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Seasons in Japan

Japan flag. The Seasons in Japan

Spring Falling Cherry Blossoms: sakura

Cherry blossoms and lantern: Japan.

The fleeting beauty of the cherry blossoms is symbolic to the Japanese. They liken the petals to the life of the samurai - a brief explosion of colour, bright for the duration of their short life, before they wither and die.

Cherry blossom viewing in Japan: Tokyo, Kyoto, Osaka, Nagoya, Fukuoka - find the best places in Japan's major cities to experience hanami both along river banks and in public parks as well as Japan's gardens, temples and shrines.

by Sian Thatcher

Rainy season in Japan.

A typical rainy season day in Tokyo



Cherry Blossoms in Tokyo

Cherry blossoms in Japan.

Japan's unofficial national flower - the cherry blossom - holds a position of central significance in Japanese art, architecture, fashion and traditional culture.

With dozens of varieties of cherry tree in different regions of the country, the blossoms come out each spring for a few days, and viewing festivals, or 'Hanami' are held.

Here are some of the top spots for blossom viewings if you're in Tokyo at the right time of year.


Cherry Blossoms in Kyoto

Cherry blossoms in Japan.

Kyoto draws visitors from all over Japan and the world to see its historic temples and shrines against a backdrop of brilliant pink sakura - cherry blossom.

Find a listing of the best spots for cherry blossom viewing in Kyoto including Maruyama Koen in the Gion district, Kyoto Botanical Garden and the Kamo River. Find which temples and shrines have the best cherry blossoms.


Cherry Blossoms in Washington DC

Cherry blossom festival in Washington DC.

The cherry blossom festival is a two-week, annual event that celebrates springtime in Washington, DC as well as the 1912 gift of the cherry blossom trees and the long lasting friendship between the people of the United States and Japan.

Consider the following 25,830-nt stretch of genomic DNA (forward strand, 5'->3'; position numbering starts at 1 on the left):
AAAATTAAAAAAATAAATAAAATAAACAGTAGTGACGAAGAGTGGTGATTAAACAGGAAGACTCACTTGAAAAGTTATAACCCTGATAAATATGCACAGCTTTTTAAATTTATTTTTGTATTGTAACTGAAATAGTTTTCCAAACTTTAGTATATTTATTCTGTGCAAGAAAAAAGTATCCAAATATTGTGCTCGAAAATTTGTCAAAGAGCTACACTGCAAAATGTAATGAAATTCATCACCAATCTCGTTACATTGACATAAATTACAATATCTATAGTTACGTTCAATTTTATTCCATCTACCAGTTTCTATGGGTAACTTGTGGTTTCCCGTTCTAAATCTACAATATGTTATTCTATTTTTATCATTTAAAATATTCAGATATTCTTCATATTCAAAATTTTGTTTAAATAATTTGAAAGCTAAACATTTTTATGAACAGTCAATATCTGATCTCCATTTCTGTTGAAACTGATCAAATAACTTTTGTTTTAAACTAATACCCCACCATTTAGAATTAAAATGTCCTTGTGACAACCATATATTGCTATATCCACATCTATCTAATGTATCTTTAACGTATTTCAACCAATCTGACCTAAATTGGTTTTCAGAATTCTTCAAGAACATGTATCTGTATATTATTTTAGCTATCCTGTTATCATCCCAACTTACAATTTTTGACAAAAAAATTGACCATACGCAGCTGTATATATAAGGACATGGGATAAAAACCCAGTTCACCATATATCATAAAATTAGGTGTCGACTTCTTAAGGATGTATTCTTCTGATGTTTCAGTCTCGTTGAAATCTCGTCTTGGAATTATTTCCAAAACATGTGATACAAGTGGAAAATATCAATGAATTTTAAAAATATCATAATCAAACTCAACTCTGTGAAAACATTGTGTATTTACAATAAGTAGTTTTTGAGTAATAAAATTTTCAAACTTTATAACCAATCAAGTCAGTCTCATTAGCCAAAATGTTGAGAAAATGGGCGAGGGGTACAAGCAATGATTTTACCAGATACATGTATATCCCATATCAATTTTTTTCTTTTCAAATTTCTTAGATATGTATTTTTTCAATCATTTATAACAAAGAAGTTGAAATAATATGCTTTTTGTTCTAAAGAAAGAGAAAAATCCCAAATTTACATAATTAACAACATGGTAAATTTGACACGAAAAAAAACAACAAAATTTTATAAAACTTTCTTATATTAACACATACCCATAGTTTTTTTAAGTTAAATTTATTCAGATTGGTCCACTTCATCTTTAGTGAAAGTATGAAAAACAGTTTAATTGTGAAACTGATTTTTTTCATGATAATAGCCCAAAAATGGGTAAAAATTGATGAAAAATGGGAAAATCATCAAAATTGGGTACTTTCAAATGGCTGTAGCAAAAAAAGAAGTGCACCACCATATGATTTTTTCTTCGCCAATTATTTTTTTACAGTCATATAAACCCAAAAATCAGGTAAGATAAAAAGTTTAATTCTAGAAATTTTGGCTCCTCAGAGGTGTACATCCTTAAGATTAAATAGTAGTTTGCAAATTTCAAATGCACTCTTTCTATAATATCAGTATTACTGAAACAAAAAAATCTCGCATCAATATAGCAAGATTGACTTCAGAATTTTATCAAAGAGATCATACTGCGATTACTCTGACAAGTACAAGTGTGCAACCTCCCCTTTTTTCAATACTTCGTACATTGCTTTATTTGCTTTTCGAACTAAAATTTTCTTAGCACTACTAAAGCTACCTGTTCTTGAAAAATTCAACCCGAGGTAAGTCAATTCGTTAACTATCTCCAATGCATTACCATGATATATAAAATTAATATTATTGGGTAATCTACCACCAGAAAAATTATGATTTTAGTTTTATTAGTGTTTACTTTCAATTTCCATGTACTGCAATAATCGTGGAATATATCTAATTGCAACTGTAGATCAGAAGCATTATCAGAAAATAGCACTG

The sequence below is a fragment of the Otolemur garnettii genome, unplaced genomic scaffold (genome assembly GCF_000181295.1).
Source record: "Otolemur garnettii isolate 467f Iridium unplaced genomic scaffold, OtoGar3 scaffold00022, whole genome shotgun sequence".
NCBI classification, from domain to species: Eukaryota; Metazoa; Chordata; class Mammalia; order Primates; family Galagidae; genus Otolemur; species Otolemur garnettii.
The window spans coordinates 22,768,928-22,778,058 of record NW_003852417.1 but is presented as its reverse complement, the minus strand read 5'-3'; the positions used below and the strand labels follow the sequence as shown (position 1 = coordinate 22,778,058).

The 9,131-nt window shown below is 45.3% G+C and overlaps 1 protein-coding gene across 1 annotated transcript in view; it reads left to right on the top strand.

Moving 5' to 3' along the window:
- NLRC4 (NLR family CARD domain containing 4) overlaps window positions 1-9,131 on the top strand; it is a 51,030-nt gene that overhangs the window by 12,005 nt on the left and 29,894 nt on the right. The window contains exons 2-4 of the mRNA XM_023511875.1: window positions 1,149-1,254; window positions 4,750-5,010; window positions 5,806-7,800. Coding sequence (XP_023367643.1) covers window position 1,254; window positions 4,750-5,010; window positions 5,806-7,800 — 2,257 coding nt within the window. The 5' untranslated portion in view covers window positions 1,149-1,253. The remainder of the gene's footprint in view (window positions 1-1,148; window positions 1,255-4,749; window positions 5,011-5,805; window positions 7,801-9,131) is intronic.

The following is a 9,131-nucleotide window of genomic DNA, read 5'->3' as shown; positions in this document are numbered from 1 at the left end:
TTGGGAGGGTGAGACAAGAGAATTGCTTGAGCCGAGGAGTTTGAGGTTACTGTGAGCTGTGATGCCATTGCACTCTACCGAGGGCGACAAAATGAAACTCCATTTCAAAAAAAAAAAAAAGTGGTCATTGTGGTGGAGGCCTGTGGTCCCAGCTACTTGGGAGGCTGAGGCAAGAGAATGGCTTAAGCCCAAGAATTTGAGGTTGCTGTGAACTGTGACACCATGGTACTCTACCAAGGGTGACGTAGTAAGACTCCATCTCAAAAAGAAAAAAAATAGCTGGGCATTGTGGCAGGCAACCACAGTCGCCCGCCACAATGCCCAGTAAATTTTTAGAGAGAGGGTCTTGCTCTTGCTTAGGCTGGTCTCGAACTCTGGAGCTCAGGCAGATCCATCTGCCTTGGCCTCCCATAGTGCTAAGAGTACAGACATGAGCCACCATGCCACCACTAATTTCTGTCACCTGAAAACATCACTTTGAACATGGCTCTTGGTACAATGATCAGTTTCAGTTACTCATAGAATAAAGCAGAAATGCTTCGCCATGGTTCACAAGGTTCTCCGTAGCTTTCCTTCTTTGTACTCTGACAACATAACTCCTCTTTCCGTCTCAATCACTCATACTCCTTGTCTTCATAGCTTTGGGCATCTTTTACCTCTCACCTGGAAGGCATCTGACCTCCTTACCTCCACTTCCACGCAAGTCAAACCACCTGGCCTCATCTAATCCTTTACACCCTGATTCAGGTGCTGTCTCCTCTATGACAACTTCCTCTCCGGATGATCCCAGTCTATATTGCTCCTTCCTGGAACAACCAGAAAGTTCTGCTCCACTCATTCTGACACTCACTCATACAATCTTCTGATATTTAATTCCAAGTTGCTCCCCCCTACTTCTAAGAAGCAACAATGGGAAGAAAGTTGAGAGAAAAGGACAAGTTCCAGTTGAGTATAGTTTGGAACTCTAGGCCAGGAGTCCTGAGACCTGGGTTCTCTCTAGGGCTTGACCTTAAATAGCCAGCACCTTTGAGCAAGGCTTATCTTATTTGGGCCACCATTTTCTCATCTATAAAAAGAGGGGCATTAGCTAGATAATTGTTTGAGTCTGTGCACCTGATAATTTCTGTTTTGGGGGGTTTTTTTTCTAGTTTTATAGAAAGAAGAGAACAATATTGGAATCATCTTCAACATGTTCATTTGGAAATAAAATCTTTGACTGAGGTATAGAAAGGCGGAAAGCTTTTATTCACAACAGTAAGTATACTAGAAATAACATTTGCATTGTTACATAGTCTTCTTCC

The National Cherry Blossom Festival, Inc., is a 501(c)(3) organization that coordinates, produces, and supports creative and diverse activities promoting traditional and contemporary arts and culture, natural beauty and the environment, and community spirit and youth education.


Summer Outdoor Dining on the Decks of the Kamogawa River, Kyoto: kawadoko

Outdoor Dining in Kyoto.

The warmer months in Kyoto are welcomed with the chance to eat outside by the Kamogawa River on raised decks.

The Kamogawa River, which flows through central Kyoto, is where Kyotoites go to play and enjoy, romance and dine.
After a day of culture or work, Kyoto's kawadoko decks offer a place to enjoy a beer or cold sake and wonderful food--all as you enjoy the breeze and the view of the Higashiyama mountains and Mount Hiei in the distance.

by C. Ogawa



Autumn Maple Leaves in Arashiyama, Kyoto: momiji

Maples in Arashiyama.

Intensifying to their most vivid red just before they expire, the maple leaves of autumn are a spectacular final flourish to nature's annual performance.

Ranging from crimson reds that upstage even the torii gates of Shinto shrines, to eye-catching yellows, it seemed as if every tree has its own distinctive hue.
See the autumn leaves in Tokyo & Kyoto.